Revealed: Morning-After Pill Not Making Women Slutty

These four charts show who uses emergency contraception, and how.

The so-called morning-after pill has exploded in popularity since it was first approved by the Food and Drug Administration 15 years ago. According to a new report from the Centers for Disease Control and Prevention, 5.8 million American women used emergency contraception (EC) between 2006 and 2010. Nearly a quarter of sexually active women ages 20 through 24 have used it. 

All told, 11 percent of fertile, sexually active women said they had used EC, whereas back in 2002, the last time CDC surveyed women, only 4 percent had.

While more people are using EC, what’s most interesting is who is using it and how. For instance, only 5 percent of women over 30 have used it. And most who have say they have only done so once—a rebuttal to the stereotype that the morning-after pill is enabling women to be irresponsible hussies.

EC is still a source of controversy. Last year, the Department of Health and Human Services ruled that Plan B One Step could be sold to women under 17 only by prescription, despite the FDA’s determination that it is safe for all women who are old enough to bear children. HHS cited safety concerns, but reproductive rights and scientific advocacy groups accused the Obama administration of playing politics on the issue.

This data “shows the importance of expanding access to emergency contraception to all women of reproductive age,” said Deborah Nucatola, senior director of medical services at Planned Parenthood Federation of America.

The HHS decision made it harder for all women, not just teenagers, to access EC. Now people get carded at the pharmacy, which makes it more difficult for women without ID—or their male partners—to purchase the drug. (Any delay in accessing EC is significant, since it is most effective when used within 72 hours of unprotected sex.)

The CDC study also found major differences in its use by race and education level. While the percentage of women using EC was pretty consistent across ethnic groups, black and Hispanic women—and women with no more than a high school diploma—were much more likely to have used EC after unprotected sex. The majority of white women and women with a bachelor’s degree or higher were much more likely to say they had used it as a backup method when they feared their primary method had failed.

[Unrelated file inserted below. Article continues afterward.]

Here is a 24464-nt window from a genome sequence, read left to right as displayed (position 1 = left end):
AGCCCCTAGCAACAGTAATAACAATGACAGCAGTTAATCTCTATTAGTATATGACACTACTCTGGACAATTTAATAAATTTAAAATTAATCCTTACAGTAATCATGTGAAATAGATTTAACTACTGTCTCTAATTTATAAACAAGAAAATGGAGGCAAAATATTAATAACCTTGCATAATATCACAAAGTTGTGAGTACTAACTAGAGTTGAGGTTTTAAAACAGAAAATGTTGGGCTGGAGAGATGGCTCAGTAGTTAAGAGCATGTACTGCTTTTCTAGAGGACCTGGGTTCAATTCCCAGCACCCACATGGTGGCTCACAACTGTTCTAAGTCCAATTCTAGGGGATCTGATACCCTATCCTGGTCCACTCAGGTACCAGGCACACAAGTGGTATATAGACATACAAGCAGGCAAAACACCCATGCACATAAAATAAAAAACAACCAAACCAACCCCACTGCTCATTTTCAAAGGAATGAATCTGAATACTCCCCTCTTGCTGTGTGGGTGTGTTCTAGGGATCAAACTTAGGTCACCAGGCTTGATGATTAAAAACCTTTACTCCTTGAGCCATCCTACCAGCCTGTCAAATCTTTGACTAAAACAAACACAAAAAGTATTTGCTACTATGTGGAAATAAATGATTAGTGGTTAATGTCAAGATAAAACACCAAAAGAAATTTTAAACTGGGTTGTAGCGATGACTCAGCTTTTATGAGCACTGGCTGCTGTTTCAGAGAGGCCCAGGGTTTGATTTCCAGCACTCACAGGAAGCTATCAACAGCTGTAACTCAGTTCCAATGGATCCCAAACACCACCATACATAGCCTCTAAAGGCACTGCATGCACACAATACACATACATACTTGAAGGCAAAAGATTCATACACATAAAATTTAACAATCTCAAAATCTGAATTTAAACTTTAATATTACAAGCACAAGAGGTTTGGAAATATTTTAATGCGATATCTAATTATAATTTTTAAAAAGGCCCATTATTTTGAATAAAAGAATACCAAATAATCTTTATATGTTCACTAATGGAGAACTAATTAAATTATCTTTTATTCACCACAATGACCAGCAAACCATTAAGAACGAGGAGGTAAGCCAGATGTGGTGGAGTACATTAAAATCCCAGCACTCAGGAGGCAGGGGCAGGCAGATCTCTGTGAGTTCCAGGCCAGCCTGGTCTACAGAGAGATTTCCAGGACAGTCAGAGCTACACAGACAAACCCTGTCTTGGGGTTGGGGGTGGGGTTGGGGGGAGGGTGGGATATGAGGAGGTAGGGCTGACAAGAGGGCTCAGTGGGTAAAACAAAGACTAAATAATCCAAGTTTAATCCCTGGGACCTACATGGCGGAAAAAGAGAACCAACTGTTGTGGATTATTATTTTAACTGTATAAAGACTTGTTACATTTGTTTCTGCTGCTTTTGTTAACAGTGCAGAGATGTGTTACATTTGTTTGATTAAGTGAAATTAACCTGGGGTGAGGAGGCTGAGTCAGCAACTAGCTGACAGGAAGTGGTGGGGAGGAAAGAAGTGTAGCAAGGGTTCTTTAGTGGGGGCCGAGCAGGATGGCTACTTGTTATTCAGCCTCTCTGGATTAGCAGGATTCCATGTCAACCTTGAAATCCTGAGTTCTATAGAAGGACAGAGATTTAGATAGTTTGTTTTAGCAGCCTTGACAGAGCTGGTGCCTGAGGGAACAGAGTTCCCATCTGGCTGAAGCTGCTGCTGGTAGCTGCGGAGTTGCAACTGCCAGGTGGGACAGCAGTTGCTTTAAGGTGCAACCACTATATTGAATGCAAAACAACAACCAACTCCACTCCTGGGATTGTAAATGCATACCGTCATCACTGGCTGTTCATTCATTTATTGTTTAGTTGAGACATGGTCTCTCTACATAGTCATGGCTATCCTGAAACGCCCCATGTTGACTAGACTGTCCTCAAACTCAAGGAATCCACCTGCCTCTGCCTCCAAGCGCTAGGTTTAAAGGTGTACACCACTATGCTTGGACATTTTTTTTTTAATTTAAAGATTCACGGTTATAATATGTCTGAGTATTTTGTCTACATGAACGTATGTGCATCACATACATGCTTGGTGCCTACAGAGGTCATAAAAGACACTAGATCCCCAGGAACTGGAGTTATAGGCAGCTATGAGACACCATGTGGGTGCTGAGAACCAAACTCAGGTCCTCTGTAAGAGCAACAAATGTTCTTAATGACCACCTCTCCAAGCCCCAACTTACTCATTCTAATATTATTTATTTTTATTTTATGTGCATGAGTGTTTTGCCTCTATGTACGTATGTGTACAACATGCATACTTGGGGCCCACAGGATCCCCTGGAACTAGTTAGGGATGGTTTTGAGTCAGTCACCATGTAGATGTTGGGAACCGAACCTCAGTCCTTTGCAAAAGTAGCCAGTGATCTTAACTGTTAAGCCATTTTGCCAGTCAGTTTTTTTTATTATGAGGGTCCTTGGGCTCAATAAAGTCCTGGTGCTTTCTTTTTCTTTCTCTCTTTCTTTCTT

If the CDC report is any indication, emergency contraception is becoming increasingly mainstream. It will likely continue in that direction, especially as places like Shippensburg University of Pennsylvania install EC vending machines.

Charts by Carolyn Perot.


Headshot of Editor in Chief of Mother Jones, Clara Jeffery

It sure feels that way to me, and here at Mother Jones, we’ve been thinking a lot about what journalism needs to do differently, and how we can have the biggest impact.

We kept coming back to one word: corruption. Democracy and the rule of law being undermined by those with wealth and power for their own gain. So we're launching an ambitious Mother Jones Corruption Project to do deep, time-intensive reporting on systemic corruption, and asking the MoJo community to help crowdfund it.

We aim to hire, build a team, and give them the time and space needed to understand how we got here and how we might get out. We want to dig into the forces and decisions that have allowed massive conflicts of interest, influence peddling, and win-at-all-costs politics to flourish.

It's unlike anything we've done, and we have seed funding to get started, but we're looking to raise $500,000 from readers by July when we'll be making key budgeting decisions—and the more resources we have by then, the deeper we can dig. If our plan sounds good to you, please help kickstart it with a tax-deductible donation today.

Thanks for reading—whether or not you can pitch in today, or ever, I'm glad you're with us.

Signed by Clara Jeffery

Clara Jeffery, Editor-in-Chief

payment methods

We Recommend